How to explore sobriety

I am not medically trained and did this all on my own, so this is only my way of finding sobriety.

Use temporary language. I’m a big fan of whole30 and have done 12, including a whole90, since 2012. The founder of whole30 first shared an idea in 2018. She said she started adding the words “right now” to the end of her sentence that she wasn’t drinking. I thought that was an interesting idea. In the early days after my stroke, I used “I’m not drinking right now” a lot. “Right now” does add a funny psychological twist for people and they don’t feel so uncomfortable about my choice. I feel as though it’s as if they think I just need some time to come to my senses and will start drinking again. At some point, I felt like it was okay to make it permanent and I did; however, I’m grateful for the time those two words bought me to explore sobriety further.

Educate yourself. I knew I felt heart flutters when I was drinking and never thought anything of it. After my stroke, I researched more about drinking and its impact on the heart as well as on blood clots. I decided the risks weren’t worth it for me.

Reflect on your relationship with alcohol. When I thought about this, I saw a few things. First, alcohol was a habit for those around me and quickly became mine too. Second, it was part of the language around me and I bought into it, too. When someone had a hard day or was feeling down, the natural solution was, “here, have a drink and you’ll feel better.” In truth, I ended up feeling worse and the issues I was facing surfaced again and I eventually had to face them. Third, I don’t do well with moderation. I’m an all or nothing person, so allowing alcohol on weekends or at certain times of the week doesn’t work for me. Finally, I started to see that I have young, impressionable eyes around me and I wanted to give those little eyes a different perspective.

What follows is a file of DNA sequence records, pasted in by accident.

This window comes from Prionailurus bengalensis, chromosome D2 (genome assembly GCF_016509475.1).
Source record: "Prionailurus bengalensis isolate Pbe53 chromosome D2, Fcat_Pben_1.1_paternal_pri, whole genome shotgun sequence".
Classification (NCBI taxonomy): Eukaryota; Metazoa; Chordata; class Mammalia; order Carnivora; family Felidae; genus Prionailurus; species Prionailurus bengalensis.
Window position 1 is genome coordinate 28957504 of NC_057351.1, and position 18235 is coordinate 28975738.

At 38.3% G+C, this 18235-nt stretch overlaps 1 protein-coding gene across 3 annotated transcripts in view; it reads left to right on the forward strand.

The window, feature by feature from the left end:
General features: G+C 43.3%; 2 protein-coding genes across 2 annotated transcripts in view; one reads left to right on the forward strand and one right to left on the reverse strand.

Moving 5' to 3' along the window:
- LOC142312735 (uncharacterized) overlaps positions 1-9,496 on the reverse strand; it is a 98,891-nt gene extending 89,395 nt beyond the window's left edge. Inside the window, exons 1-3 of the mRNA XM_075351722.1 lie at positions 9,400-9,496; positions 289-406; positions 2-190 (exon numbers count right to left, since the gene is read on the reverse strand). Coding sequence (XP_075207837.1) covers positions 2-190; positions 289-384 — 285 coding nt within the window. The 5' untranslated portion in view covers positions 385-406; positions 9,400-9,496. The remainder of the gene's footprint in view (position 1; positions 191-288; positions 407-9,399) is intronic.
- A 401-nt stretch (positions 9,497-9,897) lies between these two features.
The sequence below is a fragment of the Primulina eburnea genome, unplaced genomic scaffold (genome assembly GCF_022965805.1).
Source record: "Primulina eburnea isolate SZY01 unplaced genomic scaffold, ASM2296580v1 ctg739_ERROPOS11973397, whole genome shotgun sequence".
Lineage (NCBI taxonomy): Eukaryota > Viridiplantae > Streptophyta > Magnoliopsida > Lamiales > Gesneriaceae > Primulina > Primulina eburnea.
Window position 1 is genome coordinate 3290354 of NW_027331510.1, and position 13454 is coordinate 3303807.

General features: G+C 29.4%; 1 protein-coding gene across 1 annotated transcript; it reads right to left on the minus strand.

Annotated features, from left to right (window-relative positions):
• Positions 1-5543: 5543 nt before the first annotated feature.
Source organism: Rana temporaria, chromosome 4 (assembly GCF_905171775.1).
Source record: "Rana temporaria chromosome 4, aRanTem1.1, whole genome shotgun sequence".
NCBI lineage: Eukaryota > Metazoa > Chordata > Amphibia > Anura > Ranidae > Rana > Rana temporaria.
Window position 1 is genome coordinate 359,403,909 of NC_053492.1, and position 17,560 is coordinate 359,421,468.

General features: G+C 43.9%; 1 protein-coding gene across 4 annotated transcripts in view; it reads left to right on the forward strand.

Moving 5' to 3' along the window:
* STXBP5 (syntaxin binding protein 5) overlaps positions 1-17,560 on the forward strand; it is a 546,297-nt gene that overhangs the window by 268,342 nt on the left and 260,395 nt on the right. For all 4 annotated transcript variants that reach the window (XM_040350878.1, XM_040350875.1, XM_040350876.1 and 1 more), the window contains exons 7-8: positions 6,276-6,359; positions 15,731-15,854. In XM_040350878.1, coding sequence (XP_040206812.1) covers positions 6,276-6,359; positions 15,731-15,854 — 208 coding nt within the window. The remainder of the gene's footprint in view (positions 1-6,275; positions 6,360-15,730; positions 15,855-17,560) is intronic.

Find your tribe. This may sound funny coming from me since I found sobriety without changing my circle. Over the last year, I deliberately followed social media accounts that resonated with me. People like Melissa Urban and Danika Brysha talk about strength in sobriety and normalized it for me. More recently, I’ve become deliberate about starting to find a new tribe of friends where our discussions and gatherings center on things other than alcohol.

Finally, remember you are stronger than you think you are! Whether you need the support of a 12-step program or go it alone, there’s a beautiful, sober life waiting for you!